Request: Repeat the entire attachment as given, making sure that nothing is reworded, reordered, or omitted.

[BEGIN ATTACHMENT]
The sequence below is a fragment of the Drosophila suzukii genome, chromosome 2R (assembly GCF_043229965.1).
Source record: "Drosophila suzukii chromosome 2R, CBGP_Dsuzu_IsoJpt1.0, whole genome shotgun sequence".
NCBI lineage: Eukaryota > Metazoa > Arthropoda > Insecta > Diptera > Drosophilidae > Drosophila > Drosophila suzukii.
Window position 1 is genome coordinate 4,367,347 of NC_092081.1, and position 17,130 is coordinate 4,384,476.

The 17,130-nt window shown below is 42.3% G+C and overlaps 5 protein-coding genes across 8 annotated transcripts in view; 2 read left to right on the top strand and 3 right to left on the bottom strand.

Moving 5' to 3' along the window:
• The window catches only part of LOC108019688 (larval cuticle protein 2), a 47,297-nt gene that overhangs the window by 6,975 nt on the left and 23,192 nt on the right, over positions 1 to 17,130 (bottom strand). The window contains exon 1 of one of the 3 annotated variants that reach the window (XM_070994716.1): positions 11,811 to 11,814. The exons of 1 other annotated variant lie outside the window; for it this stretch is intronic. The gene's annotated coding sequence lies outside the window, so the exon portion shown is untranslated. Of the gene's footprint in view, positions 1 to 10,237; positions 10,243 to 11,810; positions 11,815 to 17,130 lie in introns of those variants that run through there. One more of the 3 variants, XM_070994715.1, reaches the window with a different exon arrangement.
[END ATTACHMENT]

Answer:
The sequence below is a fragment of the Drosophila suzukii genome, chromosome 2R (assembly GCF_043229965.1).
Source record: "Drosophila suzukii chromosome 2R, CBGP_Dsuzu_IsoJpt1.0, whole genome shotgun sequence".
NCBI lineage: Eukaryota > Metazoa > Arthropoda > Insecta > Diptera > Drosophilidae > Drosophila > Drosophila suzukii.
Window position 1 is genome coordinate 4,367,347 of NC_092081.1, and position 17,130 is coordinate 4,384,476.

The 17,130-nt window shown below is 42.3% G+C and overlaps 5 protein-coding genes across 8 annotated transcripts in view; 2 read left to right on the top strand and 3 right to left on the bottom strand.

Moving 5' to 3' along the window:
• The window catches only part of LOC108019688 (larval cuticle protein 2), a 47,297-nt gene that overhangs the window by 6,975 nt on the left and 23,192 nt on the right, over positions 1 to 17,130 (bottom strand). The window contains exon 1 of one of the 3 annotated variants that reach the window (XM_070994716.1): positions 11,811 to 11,814. The exons of 1 other annotated variant lie outside the window; for it this stretch is intronic. The gene's annotated coding sequence lies outside the window, so the exon portion shown is untranslated. Of the gene's footprint in view, positions 1 to 10,237; positions 10,243 to 11,810; positions 11,815 to 17,130 lie in introns of those variants that run through there. One more of the 3 variants, XM_070994715.1, reaches the window with a different exon arrangement.